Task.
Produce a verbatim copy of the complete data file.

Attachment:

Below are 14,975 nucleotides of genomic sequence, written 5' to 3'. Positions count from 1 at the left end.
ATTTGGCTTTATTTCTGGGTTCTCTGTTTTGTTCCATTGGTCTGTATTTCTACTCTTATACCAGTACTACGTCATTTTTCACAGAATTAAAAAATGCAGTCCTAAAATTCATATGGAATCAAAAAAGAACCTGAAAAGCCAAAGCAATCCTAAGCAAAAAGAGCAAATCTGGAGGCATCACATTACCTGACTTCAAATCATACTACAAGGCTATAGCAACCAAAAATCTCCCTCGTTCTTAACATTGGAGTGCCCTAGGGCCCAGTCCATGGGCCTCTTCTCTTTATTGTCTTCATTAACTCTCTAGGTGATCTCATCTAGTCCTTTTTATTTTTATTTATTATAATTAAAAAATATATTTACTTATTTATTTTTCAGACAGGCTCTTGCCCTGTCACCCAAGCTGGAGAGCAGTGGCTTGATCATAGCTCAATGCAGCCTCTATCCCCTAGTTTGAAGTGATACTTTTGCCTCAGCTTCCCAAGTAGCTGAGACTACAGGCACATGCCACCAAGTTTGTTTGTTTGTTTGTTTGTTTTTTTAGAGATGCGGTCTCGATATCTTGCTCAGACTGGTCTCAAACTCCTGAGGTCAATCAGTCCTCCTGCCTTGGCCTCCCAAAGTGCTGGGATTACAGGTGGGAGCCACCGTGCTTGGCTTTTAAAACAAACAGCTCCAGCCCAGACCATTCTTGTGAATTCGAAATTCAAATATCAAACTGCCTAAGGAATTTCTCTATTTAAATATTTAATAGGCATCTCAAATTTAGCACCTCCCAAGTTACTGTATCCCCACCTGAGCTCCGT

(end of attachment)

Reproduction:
Below are 14,975 nucleotides of genomic sequence, written 5' to 3'. Positions count from 1 at the left end.
ATTTGGCTTTATTTCTGGGTTCTCTGTTTTGTTCCATTGGTCTGTATTTCTACTCTTATACCAGTACTACGTCATTTTTCACAGAATTAAAAAATGCAGTCCTAAAATTCATATGGAATCAAAAAAGAACCTGAAAAGCCAAAGCAATCCTAAGCAAAAAGAGCAAATCTGGAGGCATCACATTACCTGACTTCAAATCATACTACAAGGCTATAGCAACCAAAAATCTCCCTCGTTCTTAACATTGGAGTGCCCTAGGGCCCAGTCCATGGGCCTCTTCTCTTTATTGTCTTCATTAACTCTCTAGGTGATCTCATCTAGTCCTTTTTATTTTTATTTATTATAATTAAAAAATATATTTACTTATTTATTTTTCAGACAGGCTCTTGCCCTGTCACCCAAGCTGGAGAGCAGTGGCTTGATCATAGCTCAATGCAGCCTCTATCCCCTAGTTTGAAGTGATACTTTTGCCTCAGCTTCCCAAGTAGCTGAGACTACAGGCACATGCCACCAAGTTTGTTTGTTTGTTTGTTTGTTTTTTTAGAGATGCGGTCTCGATATCTTGCTCAGACTGGTCTCAAACTCCTGAGGTCAATCAGTCCTCCTGCCTTGGCCTCCCAAAGTGCTGGGATTACAGGTGGGAGCCACCGTGCTTGGCTTTTAAAACAAACAGCTCCAGCCCAGACCATTCTTGTGAATTCGAAATTCAAATATCAAACTGCCTAAGGAATTTCTCTATTTAAATATTTAATAGGCATCTCAAATTTAGCACCTCCCAAGTTACTGTATCCCCACCTGAGCTCCGT